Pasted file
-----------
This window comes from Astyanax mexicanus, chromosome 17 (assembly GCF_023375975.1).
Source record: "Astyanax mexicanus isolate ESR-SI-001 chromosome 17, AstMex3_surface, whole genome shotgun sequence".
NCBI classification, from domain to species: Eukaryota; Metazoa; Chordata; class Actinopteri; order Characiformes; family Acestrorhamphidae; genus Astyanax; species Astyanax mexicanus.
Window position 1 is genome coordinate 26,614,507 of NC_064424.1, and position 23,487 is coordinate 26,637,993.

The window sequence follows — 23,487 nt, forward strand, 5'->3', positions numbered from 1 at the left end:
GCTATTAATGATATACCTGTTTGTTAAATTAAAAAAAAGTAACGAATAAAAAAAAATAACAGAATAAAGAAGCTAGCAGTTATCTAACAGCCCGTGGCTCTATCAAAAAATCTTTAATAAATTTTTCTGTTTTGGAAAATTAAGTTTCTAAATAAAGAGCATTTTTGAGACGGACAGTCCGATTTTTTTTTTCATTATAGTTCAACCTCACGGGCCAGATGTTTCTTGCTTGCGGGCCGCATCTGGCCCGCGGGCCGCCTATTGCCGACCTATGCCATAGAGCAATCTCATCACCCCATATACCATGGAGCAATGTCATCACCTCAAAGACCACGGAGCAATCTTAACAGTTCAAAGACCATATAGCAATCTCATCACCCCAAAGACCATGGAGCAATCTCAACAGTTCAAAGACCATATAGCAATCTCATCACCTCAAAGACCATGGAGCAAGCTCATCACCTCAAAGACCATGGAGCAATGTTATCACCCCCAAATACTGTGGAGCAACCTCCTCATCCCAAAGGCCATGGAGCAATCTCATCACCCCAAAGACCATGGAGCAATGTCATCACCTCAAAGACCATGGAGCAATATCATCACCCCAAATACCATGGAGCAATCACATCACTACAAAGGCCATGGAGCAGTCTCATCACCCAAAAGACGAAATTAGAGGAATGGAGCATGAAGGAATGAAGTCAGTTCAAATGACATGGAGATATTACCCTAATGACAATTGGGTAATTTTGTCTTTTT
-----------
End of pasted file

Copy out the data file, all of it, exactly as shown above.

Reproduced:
This window comes from Astyanax mexicanus, chromosome 17 (assembly GCF_023375975.1).
Source record: "Astyanax mexicanus isolate ESR-SI-001 chromosome 17, AstMex3_surface, whole genome shotgun sequence".
NCBI classification, from domain to species: Eukaryota; Metazoa; Chordata; class Actinopteri; order Characiformes; family Acestrorhamphidae; genus Astyanax; species Astyanax mexicanus.
Window position 1 is genome coordinate 26,614,507 of NC_064424.1, and position 23,487 is coordinate 26,637,993.

The window sequence follows — 23,487 nt, forward strand, 5'->3', positions numbered from 1 at the left end:
GCTATTAATGATATACCTGTTTGTTAAATTAAAAAAAAGTAACGAATAAAAAAAAATAACAGAATAAAGAAGCTAGCAGTTATCTAACAGCCCGTGGCTCTATCAAAAAATCTTTAATAAATTTTTCTGTTTTGGAAAATTAAGTTTCTAAATAAAGAGCATTTTTGAGACGGACAGTCCGATTTTTTTTTTCATTATAGTTCAACCTCACGGGCCAGATGTTTCTTGCTTGCGGGCCGCATCTGGCCCGCGGGCCGCCTATTGCCGACCTATGCCATAGAGCAATCTCATCACCCCATATACCATGGAGCAATGTCATCACCTCAAAGACCACGGAGCAATCTTAACAGTTCAAAGACCATATAGCAATCTCATCACCCCAAAGACCATGGAGCAATCTCAACAGTTCAAAGACCATATAGCAATCTCATCACCTCAAAGACCATGGAGCAAGCTCATCACCTCAAAGACCATGGAGCAATGTTATCACCCCCAAATACTGTGGAGCAACCTCCTCATCCCAAAGGCCATGGAGCAATCTCATCACCCCAAAGACCATGGAGCAATGTCATCACCTCAAAGACCATGGAGCAATATCATCACCCCAAATACCATGGAGCAATCACATCACTACAAAGGCCATGGAGCAGTCTCATCACCCAAAAGACGAAATTAGAGGAATGGAGCATGAAGGAATGAAGTCAGTTCAAATGACATGGAGATATTACCCTAATGACAATTGGGTAATTTTGTCTTTTT